However, there are two limitations to highlight with this approach. Firstly, if there are systematic biases in the quality of the household level information depending on the respondent’s characteristics (e.g., role in the household and/or gender in our setting), due to different access to information or other biases, this approach will affect the household level analysis. For example, if men tend to underestimate household food expenditures, because they are traditionally not in charge of food purchase, or because of other biases, compared to women respondents, this would affect the validity of the comparison between households. Secondly, if there are systematic differences in the quality of the surveys depending on the gender of enumerators, this might affect the quality of the analysis done when comparing men and women’s information.

Surveying two respondents per household

In two effectiveness reviews (of resilience projects in rural India – disaster risk reduction in flood prone river basin – and rural Ghana – building climate-resilient agricultural and food systems), we wanted to change our measurement framework in order to understand our three resilience capacities at both household and individual levels. To do this we needed to gather information on intra-household decision making processes, access to information and control over resources, in addition to household level ones. We recorded the opinions and livelihood conditions of men and women separately, as main partner decision-makers (spouses in most cases), as we were particularly interested in the dynamics between them, which the sampling protocol focused on. This also enabled us to systematically look at the differential impacts on these women and men.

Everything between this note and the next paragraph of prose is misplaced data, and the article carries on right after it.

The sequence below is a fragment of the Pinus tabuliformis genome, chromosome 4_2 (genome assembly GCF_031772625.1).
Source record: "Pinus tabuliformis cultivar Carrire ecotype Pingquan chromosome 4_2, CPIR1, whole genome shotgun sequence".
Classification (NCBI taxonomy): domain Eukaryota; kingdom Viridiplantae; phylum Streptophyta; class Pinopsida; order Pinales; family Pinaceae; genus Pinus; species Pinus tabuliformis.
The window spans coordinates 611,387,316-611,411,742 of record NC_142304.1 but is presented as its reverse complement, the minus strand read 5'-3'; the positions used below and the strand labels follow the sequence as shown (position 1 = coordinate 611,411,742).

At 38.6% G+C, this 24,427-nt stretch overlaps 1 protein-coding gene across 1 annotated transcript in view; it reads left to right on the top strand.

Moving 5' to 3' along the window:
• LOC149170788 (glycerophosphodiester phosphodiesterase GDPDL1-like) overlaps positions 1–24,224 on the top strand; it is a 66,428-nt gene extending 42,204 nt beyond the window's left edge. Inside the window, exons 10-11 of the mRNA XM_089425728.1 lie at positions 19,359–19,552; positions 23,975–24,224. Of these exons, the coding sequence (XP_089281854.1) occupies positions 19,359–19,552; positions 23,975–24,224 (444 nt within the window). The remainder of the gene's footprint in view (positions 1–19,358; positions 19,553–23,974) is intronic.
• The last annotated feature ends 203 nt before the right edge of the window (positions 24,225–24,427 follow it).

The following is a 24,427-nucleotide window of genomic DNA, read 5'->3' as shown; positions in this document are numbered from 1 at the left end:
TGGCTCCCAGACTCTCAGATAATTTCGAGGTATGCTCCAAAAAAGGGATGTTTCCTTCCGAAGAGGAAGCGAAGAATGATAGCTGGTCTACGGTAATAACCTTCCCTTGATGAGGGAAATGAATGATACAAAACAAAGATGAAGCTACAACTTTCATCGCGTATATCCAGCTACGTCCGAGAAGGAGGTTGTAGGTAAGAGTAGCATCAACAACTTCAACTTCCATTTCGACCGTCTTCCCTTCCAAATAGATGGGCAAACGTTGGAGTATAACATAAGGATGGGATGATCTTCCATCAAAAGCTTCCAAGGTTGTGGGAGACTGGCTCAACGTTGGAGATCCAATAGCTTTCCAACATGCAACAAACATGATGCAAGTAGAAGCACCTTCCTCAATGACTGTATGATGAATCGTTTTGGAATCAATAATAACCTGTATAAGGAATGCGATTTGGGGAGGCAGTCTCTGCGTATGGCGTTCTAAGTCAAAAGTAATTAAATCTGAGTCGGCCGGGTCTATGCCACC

Inspired by the Women’s Empowerment in Agriculture Index’s approach, we surveyed the main partner decision-makers separately to generate individual level information, and then surveyed them together, as much as possible, for the household survey. Here, survey protocol and logistics were arranged to enable each household to be visited simultaneously by a pair of enumerators, a man and a woman.

Three main limitations or challenges need to be highlighted here. First, having two enumerators conducting multiple interviews as opposed to one enumerator conducting a single interview, increases the time and costs of the process.

Second, from a monitoring perspective, good tracking is needed within the team of enumerators, to avoid mistakes in the identifiers, and ultimately to ensure adequate matching of the individual and household surveys.

Third, surveying two respondents per household is no easy task since all respondents are rarely present at home at the time of the enumerators’ visits, due for example to the agricultural season or short-term migration, which are not gender-neutral. Additional monitoring and coordination is needed as the survey protocol requires greater flexibility compared with survey approaches with a unique respondent.

What next?  

These evaluations focused on exploring dynamics between partners mainly, and differential impacts on these men and women. e should remember that gender dynamics will certainly vary depending on the position within the household, among other dimensions: a daughter-in-law and her mother-in-law living in the same household may experience a different situation. Following similar sampling strategies, different criteria for identifying the respondent(s) would have been needed to explore this difference. In fact, a similar approach has been used in the Household Care Survey (HCS), and the 2017 HCS also included a module administered to young household members.

Sampling strategies in large scale surveys are key to enable representation of different voices and living conditions, shaped by different dimensions of power and their intersection.

If you made it to here, you probably are thinking, ‘This is a lot of data’. The data will be made public ultimately, but yes, there is a lot to work through for a rather small team! Impact analyses are on their way and a report will be published soon.

Have you got any experience of working with enumerator and gender biases? Are you a fellow feminist social scientist interested to know more about our work and this data? Please get in touch:

Read more


Katie Whitehouse